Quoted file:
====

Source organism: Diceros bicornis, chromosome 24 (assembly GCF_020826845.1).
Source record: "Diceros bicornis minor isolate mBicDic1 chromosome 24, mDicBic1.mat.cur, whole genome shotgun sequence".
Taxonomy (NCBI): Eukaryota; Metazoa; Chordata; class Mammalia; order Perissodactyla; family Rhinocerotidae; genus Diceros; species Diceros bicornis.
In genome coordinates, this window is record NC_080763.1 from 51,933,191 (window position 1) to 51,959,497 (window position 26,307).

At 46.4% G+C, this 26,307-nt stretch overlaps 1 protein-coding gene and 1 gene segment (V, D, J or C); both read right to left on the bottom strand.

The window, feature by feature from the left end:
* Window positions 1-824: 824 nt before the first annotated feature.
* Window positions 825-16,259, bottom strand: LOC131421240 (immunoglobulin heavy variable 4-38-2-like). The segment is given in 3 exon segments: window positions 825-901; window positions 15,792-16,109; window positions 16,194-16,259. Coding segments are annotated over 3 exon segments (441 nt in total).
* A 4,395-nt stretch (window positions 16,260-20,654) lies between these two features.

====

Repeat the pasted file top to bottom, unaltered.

Source organism: Diceros bicornis, chromosome 24 (assembly GCF_020826845.1).
Source record: "Diceros bicornis minor isolate mBicDic1 chromosome 24, mDicBic1.mat.cur, whole genome shotgun sequence".
Taxonomy (NCBI): Eukaryota; Metazoa; Chordata; class Mammalia; order Perissodactyla; family Rhinocerotidae; genus Diceros; species Diceros bicornis.
In genome coordinates, this window is record NC_080763.1 from 51,933,191 (window position 1) to 51,959,497 (window position 26,307).

At 46.4% G+C, this 26,307-nt stretch overlaps 1 protein-coding gene and 1 gene segment (V, D, J or C); both read right to left on the bottom strand.

The window, feature by feature from the left end:
* Window positions 1-824: 824 nt before the first annotated feature.
* Window positions 825-16,259, bottom strand: LOC131421240 (immunoglobulin heavy variable 4-38-2-like). The segment is given in 3 exon segments: window positions 825-901; window positions 15,792-16,109; window positions 16,194-16,259. Coding segments are annotated over 3 exon segments (441 nt in total).
* A 4,395-nt stretch (window positions 16,260-20,654) lies between these two features.